UPDATED: Mon 13th Jan, 2020. We have updated this post, introducing Bread Ahead, The Invigatorium and Roasting Plant.


There are only a few things better than good, fresh coffee and most of them are inappropriate to mention here.

From fuelling the hungover workforces of Peckham’s workshops, galleries and trendy independents, to satiating the caffeine-hungry, pastry-obsessed customers of the Middle East, to the image-conscious, health-focussed Gen Z of Seoul fashion elite, coffee has taken over the world.

The most recent research from Project Café UK 2018 (data from the Allegra World Coffee Portal) says that the £9.6bn UK coffee shop market grew by 7.3% in turnover during 2017, making it one of the UK’s strongest performing sectors. This is partly driven by an expansion in the number of total coffee shops, adding 1,215 stores over the last 12 months to reach 24,061, representing 5.3% growth.

Whether you’re a graphic or interior designer looking for inspiration for your next café safari, or you’re part of a new or existing café brand trying to build something competitive for 2020 and beyond, here are some ideas.

Bread Ahead

Break Ahead started as a bakery and bakery school in 2013 in Borough Market, and has since expanded to other sites across London. The new flagship at Wembley Park is excellent.

Bread Ahead, Wembley. Image courtesy of The Nudge.

Home to the first Bread Ahead restaurant, this new iteration of the concept is a combination of a coffee shop, restaurant, and bread school (located on the overhead mezzanine). This mixing of features and functions makes Bread Ahead at Wembley special. It’s also quite beautiful, balancing a natural material pallet and airy, bright atmosphere with the occasional luxurious flourish.

The Invigatorium

Located in San Diego, this new coffee concept from the beer brewers and coffee roasters at Modern Times is a reaction to the minimalist tendencies in restaurant and coffee shop design of modern times. The centrepiece has to be the life-size velociraptor stood glaring down over the row of tap handles.

The Invigatorium, San Diago. Image courtesy of Daily Coffee News.

A brightly coloured floor-to-ceiling pixel art wall featuring Godzilla injects the space with vibrancy, and the many decorative elements build the coffee shop into a playful, immersive environment that is fun and full of flair. Overall, there’s a general speakeasy tiki bar vibe, with bamboo bar and tropical greenery. It’s over the top in all the best ways, and demonstrates that there are always distinct design options available when you’re considering how to create/evolve your concept.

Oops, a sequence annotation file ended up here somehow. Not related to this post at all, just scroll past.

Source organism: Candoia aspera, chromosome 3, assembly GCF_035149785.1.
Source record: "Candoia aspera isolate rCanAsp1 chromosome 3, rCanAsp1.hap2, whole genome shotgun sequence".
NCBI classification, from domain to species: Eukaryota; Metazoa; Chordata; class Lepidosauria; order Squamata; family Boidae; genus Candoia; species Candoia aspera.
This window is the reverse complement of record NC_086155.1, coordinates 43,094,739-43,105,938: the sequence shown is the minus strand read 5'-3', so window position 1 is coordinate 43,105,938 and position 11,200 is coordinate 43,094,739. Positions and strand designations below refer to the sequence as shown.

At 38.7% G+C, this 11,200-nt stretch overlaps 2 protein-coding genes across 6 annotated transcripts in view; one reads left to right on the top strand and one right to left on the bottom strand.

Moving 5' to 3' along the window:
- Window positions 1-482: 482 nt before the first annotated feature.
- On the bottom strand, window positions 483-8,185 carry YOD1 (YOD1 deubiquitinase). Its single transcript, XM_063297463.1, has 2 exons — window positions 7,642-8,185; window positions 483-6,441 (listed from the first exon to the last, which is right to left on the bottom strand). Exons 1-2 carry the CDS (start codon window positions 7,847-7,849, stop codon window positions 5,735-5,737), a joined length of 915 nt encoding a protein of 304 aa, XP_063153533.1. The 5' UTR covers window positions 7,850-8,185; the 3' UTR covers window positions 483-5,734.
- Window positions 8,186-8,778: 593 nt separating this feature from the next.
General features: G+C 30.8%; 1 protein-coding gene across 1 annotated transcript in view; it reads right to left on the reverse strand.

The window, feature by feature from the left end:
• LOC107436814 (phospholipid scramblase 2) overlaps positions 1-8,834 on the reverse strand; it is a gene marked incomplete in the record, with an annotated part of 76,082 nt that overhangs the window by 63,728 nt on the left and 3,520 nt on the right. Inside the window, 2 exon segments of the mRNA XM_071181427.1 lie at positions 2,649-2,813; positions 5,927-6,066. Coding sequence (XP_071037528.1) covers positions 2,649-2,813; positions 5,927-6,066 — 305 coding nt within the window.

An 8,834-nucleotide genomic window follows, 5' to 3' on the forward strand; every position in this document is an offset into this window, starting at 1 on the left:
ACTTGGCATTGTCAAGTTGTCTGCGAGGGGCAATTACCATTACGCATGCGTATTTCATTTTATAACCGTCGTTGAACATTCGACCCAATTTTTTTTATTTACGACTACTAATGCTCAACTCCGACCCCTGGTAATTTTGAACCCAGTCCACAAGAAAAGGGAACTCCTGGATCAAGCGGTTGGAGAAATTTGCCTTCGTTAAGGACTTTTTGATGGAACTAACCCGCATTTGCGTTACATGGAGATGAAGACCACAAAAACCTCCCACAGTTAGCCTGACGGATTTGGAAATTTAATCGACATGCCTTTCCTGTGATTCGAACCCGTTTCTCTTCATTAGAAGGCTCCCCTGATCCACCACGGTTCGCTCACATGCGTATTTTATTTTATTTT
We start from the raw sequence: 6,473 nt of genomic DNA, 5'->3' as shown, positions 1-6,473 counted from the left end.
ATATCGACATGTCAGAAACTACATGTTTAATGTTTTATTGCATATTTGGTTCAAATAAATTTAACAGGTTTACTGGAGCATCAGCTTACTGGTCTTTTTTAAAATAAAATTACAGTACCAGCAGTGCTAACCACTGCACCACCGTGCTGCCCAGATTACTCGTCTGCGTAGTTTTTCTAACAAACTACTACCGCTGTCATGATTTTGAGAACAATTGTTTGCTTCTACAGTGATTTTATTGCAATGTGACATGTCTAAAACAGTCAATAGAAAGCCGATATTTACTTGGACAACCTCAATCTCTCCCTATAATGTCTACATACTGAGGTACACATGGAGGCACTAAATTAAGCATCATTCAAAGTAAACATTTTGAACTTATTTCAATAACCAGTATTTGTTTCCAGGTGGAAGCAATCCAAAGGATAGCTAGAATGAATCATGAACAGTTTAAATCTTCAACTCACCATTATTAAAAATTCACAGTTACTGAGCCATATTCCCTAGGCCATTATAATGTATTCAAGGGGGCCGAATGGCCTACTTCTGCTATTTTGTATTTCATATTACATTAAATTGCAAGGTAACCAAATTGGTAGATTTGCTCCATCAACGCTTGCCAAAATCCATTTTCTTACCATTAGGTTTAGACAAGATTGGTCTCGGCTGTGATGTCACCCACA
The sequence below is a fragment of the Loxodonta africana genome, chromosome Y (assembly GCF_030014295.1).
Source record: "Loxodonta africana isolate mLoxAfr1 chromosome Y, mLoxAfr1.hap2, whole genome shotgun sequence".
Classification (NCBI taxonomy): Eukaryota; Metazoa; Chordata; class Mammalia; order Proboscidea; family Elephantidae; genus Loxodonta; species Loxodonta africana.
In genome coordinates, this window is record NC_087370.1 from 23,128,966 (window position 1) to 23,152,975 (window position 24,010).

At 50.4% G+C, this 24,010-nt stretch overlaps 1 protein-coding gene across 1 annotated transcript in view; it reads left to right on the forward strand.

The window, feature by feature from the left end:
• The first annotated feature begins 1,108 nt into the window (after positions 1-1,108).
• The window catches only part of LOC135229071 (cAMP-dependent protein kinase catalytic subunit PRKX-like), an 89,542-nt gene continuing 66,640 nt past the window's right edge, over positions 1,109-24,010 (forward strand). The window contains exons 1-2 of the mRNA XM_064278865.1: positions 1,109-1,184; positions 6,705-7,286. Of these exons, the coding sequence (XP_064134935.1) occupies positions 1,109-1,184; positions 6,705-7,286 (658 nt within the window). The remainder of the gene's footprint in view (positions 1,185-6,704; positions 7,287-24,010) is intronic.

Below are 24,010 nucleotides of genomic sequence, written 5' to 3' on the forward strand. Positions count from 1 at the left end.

Roasting Plant

This is a NYC-founded coffee roasting business that has set out to create the best tasting cup of coffee. Their USP is Javabot, an immersive roastery-café experience where the customer selects their bean and hits “GO”, where the beans are funnelled automatically into a grinder, and the output of which is then funnelled on to the brewing station.

Roasting Plant, London Bridge. Image Courtesy of Kinnersley Kent Design.

The London Bridge store is exceptionally well-executed, and the theatre created by turning what is usually an automatic, thoughtless experience, and turning it into a something that requires a thoughtful human interaction is effective. It’s a multisensory experience, too, as the sound of beans passing from their initial container, up through the ceiling and off to be ground up, is quite the thrill.

Omotesando Koffee

Omotesando is not just your average, pretty, independent coffee shop. Conceptually, it takes its dues from the Oriental tea houses of Japan, providing a one-on-one coffee experience for true connoisseurs who want to explore the relationship between the bean, the barista and the final consumption to the maximum.

Omotesando Koffee

It achieves this through an aesthetic that is considered and bold, taking Japanese minimalism to the next degree, with cubic counter and a wooden, natural interior.

Omotesando Koffee bar

Dressed in a lab coat, Kunitomo is the barista offering his customers “Ichigo Ichie” (Once in a lifetime). The idea is that “This one cup, for this one person, might be the last coffee they ever drink,” explains Kunitomo. “So we want to make the best coffee we can for that particular person every time. Each moment is important, and we might never meet that customer again.”

Omotesando Koffee poor

Barista and customer interact face to face, sharing in this once in a lifetime experience.